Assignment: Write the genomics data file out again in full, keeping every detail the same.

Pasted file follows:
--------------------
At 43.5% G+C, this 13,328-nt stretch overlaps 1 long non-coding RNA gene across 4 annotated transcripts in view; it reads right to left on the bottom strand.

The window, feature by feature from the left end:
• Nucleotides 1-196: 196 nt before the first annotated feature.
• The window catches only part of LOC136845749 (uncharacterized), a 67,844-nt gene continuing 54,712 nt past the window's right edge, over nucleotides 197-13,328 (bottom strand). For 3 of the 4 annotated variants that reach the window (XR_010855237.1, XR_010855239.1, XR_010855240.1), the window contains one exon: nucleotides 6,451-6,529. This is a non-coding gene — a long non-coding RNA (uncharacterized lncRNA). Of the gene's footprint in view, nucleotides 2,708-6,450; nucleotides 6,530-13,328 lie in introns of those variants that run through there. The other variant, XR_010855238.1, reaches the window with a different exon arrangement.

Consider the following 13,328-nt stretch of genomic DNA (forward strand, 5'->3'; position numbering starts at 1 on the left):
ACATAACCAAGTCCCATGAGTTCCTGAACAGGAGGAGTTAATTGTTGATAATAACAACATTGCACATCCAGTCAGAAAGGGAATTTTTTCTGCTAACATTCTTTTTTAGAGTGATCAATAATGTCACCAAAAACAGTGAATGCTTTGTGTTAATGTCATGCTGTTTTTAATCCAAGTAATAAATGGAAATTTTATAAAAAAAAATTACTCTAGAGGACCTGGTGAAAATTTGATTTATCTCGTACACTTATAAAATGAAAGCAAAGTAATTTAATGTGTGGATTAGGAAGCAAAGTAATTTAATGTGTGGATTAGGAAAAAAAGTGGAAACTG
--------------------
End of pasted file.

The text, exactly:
At 43.5% G+C, this 13,328-nt stretch overlaps 1 long non-coding RNA gene across 4 annotated transcripts in view; it reads right to left on the bottom strand.

The window, feature by feature from the left end:
• Nucleotides 1-196: 196 nt before the first annotated feature.
• The window catches only part of LOC136845749 (uncharacterized), a 67,844-nt gene continuing 54,712 nt past the window's right edge, over nucleotides 197-13,328 (bottom strand). For 3 of the 4 annotated variants that reach the window (XR_010855237.1, XR_010855239.1, XR_010855240.1), the window contains one exon: nucleotides 6,451-6,529. This is a non-coding gene — a long non-coding RNA (uncharacterized lncRNA). Of the gene's footprint in view, nucleotides 2,708-6,450; nucleotides 6,530-13,328 lie in introns of those variants that run through there. The other variant, XR_010855238.1, reaches the window with a different exon arrangement.

Consider the following 13,328-nt stretch of genomic DNA (forward strand, 5'->3'; position numbering starts at 1 on the left):
ACATAACCAAGTCCCATGAGTTCCTGAACAGGAGGAGTTAATTGTTGATAATAACAACATTGCACATCCAGTCAGAAAGGGAATTTTTTCTGCTAACATTCTTTTTTAGAGTGATCAATAATGTCACCAAAAACAGTGAATGCTTTGTGTTAATGTCATGCTGTTTTTAATCCAAGTAATAAATGGAAATTTTATAAAAAAAAATTACTCTAGAGGACCTGGTGAAAATTTGATTTATCTCGTACACTTATAAAATGAAAGCAAAGTAATTTAATGTGTGGATTAGGAAGCAAAGTAATTTAATGTGTGGATTAGGAAAAAAAGTGGAAACTG